It took us 12 years of living in Valencia to finally visit the neighboring state of Castilla-La Mancha — to be more specific the town of Almansa, just across the border. With this visit, we finally made good on a decade-old promise to our first landlord in Valencia, who is originally from the town and still has a house there.
Upon moving to Valencia in 2008, we rented our first apartment from a painter and gallery owner, with whom we have remained friends throughout the years. He’s invited us several times to visit his place of birth, Almansa, wanting to show us around, see the castle, and sample the local cuisine in his favorite restaurant… but it had never worked out.
However, a few weeks ago we ran into our old landlord while taking a walk in Valencia, and he mentioned that he’d be spending the following weekend in Almansa. When he suggested that we come along, we agreed. Our sudden interest seemed to take him off guard, after so many years of it not working out.
When Sunday came around, we drove out of the city, across the border separating Valencia and Castilla – La Mancha, and into Almansa. As we pulled up to his house, our old greeted us with a huge smile on his face. It has taken us twelve years to finally visit his home, and I don’t think he really believed we were going to show up.
Exploring Almansa – Plaza Santa María
We set out to explore the old town, soon arriving at the beautiful Plaza Santa María with its duck fountain. We ducked into the church, as well as the Palacio de los Condes de Cirat which is also the city hall. From the plaza, you can see the Castle of Almansa looming at the top of a nearby hill. This would be the next stop of our excursion.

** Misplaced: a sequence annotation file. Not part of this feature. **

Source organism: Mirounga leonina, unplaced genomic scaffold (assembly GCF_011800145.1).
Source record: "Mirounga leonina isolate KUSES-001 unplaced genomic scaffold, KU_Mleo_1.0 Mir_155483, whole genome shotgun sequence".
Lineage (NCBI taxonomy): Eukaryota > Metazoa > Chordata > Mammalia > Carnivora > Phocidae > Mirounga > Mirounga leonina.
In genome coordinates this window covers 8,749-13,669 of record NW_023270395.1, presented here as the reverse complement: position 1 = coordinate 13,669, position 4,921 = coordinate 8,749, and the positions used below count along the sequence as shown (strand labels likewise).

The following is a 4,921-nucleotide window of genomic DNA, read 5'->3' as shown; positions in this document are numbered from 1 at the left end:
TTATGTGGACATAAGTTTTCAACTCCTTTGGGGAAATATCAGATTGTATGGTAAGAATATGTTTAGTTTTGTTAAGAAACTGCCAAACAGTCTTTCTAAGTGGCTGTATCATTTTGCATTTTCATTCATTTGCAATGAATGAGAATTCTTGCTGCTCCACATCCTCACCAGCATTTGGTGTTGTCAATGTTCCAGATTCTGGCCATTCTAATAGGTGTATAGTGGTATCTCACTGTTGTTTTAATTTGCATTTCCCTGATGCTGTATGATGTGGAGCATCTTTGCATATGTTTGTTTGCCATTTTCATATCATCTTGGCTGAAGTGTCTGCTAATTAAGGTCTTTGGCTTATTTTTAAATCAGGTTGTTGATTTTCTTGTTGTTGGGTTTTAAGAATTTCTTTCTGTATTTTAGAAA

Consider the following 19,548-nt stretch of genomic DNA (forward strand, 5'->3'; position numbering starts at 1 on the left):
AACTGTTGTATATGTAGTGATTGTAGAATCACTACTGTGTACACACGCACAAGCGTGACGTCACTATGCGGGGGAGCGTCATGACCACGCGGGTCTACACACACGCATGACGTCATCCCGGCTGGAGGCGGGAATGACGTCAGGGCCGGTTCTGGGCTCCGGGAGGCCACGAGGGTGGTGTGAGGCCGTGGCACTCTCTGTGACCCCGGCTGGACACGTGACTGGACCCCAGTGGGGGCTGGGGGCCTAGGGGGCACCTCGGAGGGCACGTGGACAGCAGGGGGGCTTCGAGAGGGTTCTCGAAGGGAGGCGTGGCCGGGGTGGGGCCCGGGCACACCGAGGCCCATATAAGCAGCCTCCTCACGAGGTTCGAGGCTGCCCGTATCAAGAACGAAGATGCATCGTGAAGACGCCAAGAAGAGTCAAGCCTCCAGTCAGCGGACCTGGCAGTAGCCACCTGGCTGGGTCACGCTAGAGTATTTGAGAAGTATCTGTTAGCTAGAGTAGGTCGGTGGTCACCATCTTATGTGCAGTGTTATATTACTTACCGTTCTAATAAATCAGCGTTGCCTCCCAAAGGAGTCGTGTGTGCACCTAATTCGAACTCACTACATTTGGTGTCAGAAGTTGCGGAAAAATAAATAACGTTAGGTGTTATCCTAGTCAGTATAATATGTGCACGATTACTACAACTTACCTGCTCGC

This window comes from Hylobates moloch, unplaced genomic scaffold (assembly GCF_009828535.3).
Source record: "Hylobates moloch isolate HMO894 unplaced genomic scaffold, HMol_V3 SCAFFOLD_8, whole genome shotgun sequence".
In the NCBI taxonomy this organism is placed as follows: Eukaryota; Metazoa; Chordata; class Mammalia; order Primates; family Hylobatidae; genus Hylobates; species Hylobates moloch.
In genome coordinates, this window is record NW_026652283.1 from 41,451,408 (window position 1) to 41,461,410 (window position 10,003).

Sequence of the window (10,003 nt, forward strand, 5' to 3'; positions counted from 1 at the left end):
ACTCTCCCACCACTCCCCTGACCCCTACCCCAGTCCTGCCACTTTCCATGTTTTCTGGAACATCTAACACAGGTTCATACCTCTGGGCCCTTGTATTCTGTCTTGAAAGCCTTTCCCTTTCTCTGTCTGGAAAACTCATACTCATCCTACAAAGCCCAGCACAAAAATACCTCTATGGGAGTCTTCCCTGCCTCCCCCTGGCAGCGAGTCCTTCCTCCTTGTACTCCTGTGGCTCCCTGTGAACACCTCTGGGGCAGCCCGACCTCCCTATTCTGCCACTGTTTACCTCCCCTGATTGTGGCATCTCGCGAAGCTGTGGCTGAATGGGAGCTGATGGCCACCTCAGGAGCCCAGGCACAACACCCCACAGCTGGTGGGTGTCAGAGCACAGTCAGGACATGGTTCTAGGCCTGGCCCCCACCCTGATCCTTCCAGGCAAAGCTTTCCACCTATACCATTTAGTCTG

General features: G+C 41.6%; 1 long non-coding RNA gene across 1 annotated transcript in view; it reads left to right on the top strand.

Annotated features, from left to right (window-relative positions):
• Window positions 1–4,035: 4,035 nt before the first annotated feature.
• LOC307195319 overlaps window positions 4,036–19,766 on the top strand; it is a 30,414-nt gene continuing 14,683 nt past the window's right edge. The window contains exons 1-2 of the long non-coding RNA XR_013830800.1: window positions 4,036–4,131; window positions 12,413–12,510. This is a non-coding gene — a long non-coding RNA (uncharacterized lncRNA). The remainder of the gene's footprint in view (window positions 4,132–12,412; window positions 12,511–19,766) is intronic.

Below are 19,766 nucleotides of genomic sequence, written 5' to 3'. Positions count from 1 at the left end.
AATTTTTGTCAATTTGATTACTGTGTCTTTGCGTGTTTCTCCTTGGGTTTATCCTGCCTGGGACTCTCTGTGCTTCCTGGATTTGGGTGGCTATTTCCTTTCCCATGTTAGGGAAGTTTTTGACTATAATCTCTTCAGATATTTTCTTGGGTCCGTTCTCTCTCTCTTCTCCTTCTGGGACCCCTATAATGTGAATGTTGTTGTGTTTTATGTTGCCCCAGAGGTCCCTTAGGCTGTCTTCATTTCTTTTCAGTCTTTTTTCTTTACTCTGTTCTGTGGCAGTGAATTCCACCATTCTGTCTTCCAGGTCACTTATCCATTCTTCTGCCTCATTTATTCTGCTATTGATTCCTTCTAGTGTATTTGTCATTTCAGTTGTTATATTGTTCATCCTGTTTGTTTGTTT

The climb up to the castle was easy, and the closer we got to the top the castle, the more we noticed how narrow the structure actually is, probably due to the terrain not allowing anything wider. The thin castle is unique and has been well-upheld, making it fun to explore inside and out. The two highlights were a distinctive spiral staircase, that looked straight out of a fairy tale, and the incredible views over Amansa and its surroundings.
By the time we were finished with the castle, we had to hurry to make our lunch reservation. Out in the fields and situated in an old farmhouse, the Restaurante La Ventica was the perfect choice to fill our bellies with rural Castilian delicacies. For the main course, our host insisted we have Gazpacho Manchego, served with several side dishes, one of which we didn’t recognize. “Ahh…” said our friend, “pig’s face!” Like… wait… just the face? “¡Sí!” The whole face, just cut up and deep-fried? “You got it! Cheeks, eyebrows, everything!”
Here’s a tip for Gazpacho Manchego which we learned at La Ventica: once you’ve finished eating the stew from atop the giant tortilla, wave over the waiter and ask him to take the tortilla back in. He will come out later with the remaining tortilla, all rolled up and drizzled with honey. It’s like two meals in one.
What an amazing day this was! I can’t believe it took us so many years to visit Almansa for the first time. I think we won’t wait that long for a return visit: there seems to be a lot of beautiful nature and cool hikes in this area.